Upon arrival in Hagerstown the runway in use had an 8 knot or so crosswind. The landing was solid and without much drift. We stopped at Rider Jet Center and got some fuel and hit the bathrooms and the snack room at the FBO. The airplane took 20.6 gallons to top off so our first leg at 2.1 hours averaged 9.8 gph including the climb to 7,500 feet (assuming the top off leaving Statesville was completely filled). Not bad for a 140 knot airplane.

Refueling in Hagerstown, MD.

After departure from Hagerstown we navigated carefully to avoid P-40 (Camp David). Our route (once again at 7,500 feet) soon took us over Harrisburg, PA complete with a view of the 3 Mile Island Nuclear Plant and the numerous bridges of the Susquehanna river in Harrisburg.

Bridges over the Susquehanna, Harrisburg, PA

The real downside to our later than originally planned departure is that by the time we reached the northeastern Pennsylvania, northern New Jersey, New York intersection the sun was definitely setting. The sunlight was beautiful, but I would have preferred not to make my second landing on this trip at night. However, nature prevailed and from crossing the Hudson to Nashua we were definitely in night.

The moon was full which helped. Again a nice gradual 250 fpm descent begun over over the Springfield, MA area brought us to pattern altitude upon reaching Nashua. The landing here was OK, by all means a safe landing, but my first night landing was (unsurprisingly) a bit sloppy. The approach was good but instead of a nice smooth landing it was definitely a solid “thump” arrival. Fortunately I didn’t have any passengers to apologize to, only a fellow understanding pilot! As long as the nose gear is safe the landing is good enough.

We arrived at around 19:00 for 4.6 hours flight time enroute and around 5:30 total travel time counting the stop in Hagerstown. This means counting the training this morning I flew an incredible 7.6 hours today! The bad news is that I do still need to get 2.4 hours of dual time because of the insurance requirement. But ultimately everything worked out, the plane is in Nashua, and we couldn’t have had better weather for the journey.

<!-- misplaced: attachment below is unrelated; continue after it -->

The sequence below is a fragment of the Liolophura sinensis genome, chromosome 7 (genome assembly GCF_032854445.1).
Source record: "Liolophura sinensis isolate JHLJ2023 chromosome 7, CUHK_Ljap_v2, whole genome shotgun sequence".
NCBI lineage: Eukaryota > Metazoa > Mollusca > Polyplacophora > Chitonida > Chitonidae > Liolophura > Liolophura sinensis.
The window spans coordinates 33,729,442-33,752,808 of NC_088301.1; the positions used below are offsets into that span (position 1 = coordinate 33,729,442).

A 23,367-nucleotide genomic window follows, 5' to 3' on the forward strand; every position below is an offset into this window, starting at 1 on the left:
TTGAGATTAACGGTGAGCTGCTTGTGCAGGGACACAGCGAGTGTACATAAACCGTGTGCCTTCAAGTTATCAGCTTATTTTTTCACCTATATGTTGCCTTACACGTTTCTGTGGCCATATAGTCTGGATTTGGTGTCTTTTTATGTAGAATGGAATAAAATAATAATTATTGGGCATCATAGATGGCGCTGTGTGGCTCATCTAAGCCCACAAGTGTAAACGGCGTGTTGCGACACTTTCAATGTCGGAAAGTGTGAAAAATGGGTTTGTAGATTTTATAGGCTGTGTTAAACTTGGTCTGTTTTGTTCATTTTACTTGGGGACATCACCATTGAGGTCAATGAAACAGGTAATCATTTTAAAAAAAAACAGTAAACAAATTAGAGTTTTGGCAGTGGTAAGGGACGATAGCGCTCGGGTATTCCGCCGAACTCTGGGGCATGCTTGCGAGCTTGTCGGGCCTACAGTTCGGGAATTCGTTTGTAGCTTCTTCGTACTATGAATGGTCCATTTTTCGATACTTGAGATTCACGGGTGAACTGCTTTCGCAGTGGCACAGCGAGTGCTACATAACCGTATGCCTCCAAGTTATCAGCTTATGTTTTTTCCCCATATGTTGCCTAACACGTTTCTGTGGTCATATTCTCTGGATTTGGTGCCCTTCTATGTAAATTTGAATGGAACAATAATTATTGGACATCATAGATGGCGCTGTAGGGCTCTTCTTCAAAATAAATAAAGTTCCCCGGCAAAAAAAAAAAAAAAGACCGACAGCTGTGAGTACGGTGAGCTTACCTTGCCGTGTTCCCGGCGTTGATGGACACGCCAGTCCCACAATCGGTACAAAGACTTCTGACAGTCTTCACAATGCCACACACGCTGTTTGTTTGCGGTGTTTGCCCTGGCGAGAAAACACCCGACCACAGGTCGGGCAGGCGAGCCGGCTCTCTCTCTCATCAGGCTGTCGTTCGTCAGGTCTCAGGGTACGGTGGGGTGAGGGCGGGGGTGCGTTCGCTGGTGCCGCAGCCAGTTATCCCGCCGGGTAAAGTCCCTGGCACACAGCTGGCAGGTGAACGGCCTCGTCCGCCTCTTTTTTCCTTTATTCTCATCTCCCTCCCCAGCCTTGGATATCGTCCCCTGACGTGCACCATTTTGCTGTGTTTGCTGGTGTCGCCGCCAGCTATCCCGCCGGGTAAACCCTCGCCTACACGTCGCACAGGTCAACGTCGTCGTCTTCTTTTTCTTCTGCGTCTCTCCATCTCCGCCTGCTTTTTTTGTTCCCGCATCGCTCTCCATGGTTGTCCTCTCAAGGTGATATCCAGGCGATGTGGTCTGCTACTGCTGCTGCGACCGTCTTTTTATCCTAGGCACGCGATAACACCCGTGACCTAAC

3 thoughts on “Training and flying home

  1. Jim Howard

    “If you push forward during the landing flare”. Don’t ever do that!!! ;)

    I find rolling in some nose up trim on short final helps with the flare a lot. If you choose to use this technique be sure to practice go-arounds at altitude first!

    If you roll in nose up trim and then just slam the throttle forward you’d do a half loop! Entertaining from the airport lurkers, but hard on the sheetmetal.

    1. josh

      that’s how I was taught. My instructor told me when you initially pull power back on downwind, do it with 10 degrees of flaps and 2-3 strokes of nose-up trim. And then with each turn and increase of flaps, trim for airspeed. And as you pointed out, if you have to go around be ready to jam the control wheel forward

  2. Dan Post author

    My transition training emphasized the use of full nose up trim on final, at least as an initial training technique. I find that this means I need to push down during some of the approach phase to get the right attitude. So instead I roll in a good amount of nose up trim after turning final, but not quite full. And yeah, the go-around takes a bit of muscle until you can get back on the trim if you have full nose up stabilator trim!

    Even in the 172 I learned “don’t push” so that helps a lot with avoiding that.